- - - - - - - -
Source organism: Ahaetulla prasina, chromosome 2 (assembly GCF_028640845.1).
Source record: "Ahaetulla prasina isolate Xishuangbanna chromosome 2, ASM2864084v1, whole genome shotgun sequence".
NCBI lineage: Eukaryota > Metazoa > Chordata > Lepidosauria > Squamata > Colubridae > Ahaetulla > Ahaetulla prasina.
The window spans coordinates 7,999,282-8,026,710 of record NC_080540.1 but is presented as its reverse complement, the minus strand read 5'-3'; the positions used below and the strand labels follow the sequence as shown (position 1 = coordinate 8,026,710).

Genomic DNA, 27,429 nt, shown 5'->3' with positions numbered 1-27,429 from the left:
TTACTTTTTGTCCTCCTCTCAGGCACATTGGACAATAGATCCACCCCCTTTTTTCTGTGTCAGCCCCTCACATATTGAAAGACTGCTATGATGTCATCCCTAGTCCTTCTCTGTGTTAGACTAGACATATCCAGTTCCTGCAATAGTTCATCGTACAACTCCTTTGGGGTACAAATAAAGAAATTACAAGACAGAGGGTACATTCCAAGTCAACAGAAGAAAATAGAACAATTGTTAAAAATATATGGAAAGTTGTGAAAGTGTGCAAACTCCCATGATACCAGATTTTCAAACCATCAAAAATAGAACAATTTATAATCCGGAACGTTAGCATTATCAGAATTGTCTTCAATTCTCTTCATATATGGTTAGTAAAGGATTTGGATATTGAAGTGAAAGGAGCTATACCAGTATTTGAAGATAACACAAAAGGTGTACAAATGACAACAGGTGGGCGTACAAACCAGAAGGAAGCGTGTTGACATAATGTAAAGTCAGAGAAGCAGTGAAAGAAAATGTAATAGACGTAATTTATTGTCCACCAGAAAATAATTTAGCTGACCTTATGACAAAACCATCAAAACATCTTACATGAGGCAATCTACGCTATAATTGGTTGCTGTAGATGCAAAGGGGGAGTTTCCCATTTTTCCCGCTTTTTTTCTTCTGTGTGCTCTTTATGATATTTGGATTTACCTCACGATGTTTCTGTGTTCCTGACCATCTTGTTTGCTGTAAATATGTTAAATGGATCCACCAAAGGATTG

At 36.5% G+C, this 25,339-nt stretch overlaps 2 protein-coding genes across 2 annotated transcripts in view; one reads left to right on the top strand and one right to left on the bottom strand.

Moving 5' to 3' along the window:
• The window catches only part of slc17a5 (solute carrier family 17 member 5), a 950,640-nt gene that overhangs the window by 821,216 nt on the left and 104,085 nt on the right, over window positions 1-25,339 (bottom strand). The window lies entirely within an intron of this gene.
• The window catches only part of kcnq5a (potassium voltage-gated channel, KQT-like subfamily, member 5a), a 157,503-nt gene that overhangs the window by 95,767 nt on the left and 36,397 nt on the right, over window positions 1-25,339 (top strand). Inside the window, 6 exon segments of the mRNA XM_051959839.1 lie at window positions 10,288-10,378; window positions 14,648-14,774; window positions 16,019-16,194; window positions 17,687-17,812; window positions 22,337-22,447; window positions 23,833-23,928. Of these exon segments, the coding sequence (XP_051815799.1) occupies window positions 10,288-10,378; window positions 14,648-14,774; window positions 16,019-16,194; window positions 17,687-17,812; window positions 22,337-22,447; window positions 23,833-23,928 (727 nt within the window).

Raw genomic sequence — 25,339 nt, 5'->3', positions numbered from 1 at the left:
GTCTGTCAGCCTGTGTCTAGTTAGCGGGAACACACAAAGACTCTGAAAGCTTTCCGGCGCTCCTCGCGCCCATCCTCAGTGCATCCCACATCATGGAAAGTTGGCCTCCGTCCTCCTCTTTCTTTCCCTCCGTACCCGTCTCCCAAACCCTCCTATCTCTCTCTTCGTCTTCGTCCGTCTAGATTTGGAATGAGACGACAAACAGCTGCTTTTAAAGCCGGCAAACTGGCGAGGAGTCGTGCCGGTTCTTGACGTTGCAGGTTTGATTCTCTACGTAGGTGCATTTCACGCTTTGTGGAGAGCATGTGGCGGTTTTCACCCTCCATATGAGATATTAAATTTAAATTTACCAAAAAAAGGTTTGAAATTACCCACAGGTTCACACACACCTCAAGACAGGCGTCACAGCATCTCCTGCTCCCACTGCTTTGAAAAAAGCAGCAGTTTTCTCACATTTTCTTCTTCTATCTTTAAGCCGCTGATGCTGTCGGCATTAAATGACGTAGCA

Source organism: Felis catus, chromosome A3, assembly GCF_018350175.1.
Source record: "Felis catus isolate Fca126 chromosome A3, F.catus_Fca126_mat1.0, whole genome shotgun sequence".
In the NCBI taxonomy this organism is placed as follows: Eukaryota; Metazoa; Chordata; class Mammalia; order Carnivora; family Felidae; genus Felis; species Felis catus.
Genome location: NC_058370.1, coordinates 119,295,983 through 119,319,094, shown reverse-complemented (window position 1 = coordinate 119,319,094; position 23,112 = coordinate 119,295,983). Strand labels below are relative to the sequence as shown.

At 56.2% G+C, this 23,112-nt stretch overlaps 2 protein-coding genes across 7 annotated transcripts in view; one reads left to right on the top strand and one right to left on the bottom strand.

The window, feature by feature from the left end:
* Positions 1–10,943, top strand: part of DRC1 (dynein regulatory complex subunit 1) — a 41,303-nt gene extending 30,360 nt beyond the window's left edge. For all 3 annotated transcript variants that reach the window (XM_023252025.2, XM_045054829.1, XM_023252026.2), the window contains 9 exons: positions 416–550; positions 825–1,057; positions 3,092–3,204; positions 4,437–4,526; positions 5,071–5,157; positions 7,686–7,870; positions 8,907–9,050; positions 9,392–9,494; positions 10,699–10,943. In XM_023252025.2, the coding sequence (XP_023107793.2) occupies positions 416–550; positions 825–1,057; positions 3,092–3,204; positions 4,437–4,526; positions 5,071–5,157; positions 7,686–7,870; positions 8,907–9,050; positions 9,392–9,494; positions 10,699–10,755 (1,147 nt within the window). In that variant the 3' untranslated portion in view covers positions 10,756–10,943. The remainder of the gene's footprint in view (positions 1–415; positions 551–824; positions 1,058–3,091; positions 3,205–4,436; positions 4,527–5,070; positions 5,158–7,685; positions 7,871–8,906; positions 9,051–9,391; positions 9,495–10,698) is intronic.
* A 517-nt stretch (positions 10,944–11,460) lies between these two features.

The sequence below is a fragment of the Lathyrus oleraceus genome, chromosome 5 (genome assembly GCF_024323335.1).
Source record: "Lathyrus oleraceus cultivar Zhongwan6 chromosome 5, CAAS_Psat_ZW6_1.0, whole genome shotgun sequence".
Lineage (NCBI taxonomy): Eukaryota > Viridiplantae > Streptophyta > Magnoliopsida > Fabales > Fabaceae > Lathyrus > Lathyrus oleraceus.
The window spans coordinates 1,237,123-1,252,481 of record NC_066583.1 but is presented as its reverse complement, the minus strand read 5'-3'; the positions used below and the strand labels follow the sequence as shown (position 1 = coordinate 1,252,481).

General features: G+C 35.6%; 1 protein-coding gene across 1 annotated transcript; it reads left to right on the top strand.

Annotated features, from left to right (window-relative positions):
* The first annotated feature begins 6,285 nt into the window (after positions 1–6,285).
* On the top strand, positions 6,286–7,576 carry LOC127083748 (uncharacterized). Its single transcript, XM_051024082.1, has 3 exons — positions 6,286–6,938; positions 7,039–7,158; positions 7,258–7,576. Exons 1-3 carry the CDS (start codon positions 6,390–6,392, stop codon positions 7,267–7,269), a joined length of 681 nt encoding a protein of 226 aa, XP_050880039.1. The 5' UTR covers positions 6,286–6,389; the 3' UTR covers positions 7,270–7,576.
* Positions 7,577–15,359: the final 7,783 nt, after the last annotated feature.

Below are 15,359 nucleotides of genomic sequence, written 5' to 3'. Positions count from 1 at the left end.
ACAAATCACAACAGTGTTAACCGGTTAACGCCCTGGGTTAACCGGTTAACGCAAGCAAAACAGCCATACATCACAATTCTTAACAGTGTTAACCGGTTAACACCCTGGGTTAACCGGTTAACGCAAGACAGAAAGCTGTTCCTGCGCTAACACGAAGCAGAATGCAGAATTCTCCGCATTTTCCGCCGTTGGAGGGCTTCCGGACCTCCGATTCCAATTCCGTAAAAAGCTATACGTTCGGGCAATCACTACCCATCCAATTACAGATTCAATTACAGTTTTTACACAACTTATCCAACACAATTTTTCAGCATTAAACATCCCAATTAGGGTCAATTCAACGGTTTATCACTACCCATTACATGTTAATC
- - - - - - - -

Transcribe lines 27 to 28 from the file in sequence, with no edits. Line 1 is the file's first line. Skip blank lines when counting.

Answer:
* The first annotated feature begins 6,285 nt into the window (after positions 1–6,285).
* On the top strand, positions 6,286–7,576 carry LOC127083748 (uncharacterized). Its single transcript, XM_051024082.1, has 3 exons — positions 6,286–6,938; positions 7,039–7,158; positions 7,258–7,576. Exons 1-3 carry the CDS (start codon positions 6,390–6,392, stop codon positions 7,267–7,269), a joined length of 681 nt encoding a protein of 226 aa, XP_050880039.1. The 5' UTR covers positions 6,286–6,389; the 3' UTR covers positions 7,270–7,576.